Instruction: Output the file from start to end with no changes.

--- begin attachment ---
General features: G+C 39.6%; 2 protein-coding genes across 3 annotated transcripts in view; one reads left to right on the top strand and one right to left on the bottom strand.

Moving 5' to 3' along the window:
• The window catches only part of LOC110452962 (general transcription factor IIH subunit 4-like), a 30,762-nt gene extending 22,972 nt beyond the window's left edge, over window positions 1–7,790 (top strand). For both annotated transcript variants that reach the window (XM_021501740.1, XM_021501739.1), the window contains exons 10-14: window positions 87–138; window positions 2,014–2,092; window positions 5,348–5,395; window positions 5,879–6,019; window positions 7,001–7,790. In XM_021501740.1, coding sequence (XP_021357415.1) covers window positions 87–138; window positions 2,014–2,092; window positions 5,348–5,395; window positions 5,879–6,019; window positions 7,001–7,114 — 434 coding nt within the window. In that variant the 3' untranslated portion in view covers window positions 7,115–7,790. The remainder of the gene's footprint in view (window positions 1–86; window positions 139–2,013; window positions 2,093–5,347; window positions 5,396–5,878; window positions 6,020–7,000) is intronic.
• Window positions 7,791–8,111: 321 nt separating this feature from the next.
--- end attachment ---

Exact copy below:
General features: G+C 39.6%; 2 protein-coding genes across 3 annotated transcripts in view; one reads left to right on the top strand and one right to left on the bottom strand.

Moving 5' to 3' along the window:
• The window catches only part of LOC110452962 (general transcription factor IIH subunit 4-like), a 30,762-nt gene extending 22,972 nt beyond the window's left edge, over window positions 1–7,790 (top strand). For both annotated transcript variants that reach the window (XM_021501740.1, XM_021501739.1), the window contains exons 10-14: window positions 87–138; window positions 2,014–2,092; window positions 5,348–5,395; window positions 5,879–6,019; window positions 7,001–7,790. In XM_021501740.1, coding sequence (XP_021357415.1) covers window positions 87–138; window positions 2,014–2,092; window positions 5,348–5,395; window positions 5,879–6,019; window positions 7,001–7,114 — 434 coding nt within the window. In that variant the 3' untranslated portion in view covers window positions 7,115–7,790. The remainder of the gene's footprint in view (window positions 1–86; window positions 139–2,013; window positions 2,093–5,347; window positions 5,396–5,878; window positions 6,020–7,000) is intronic.
• Window positions 7,791–8,111: 321 nt separating this feature from the next.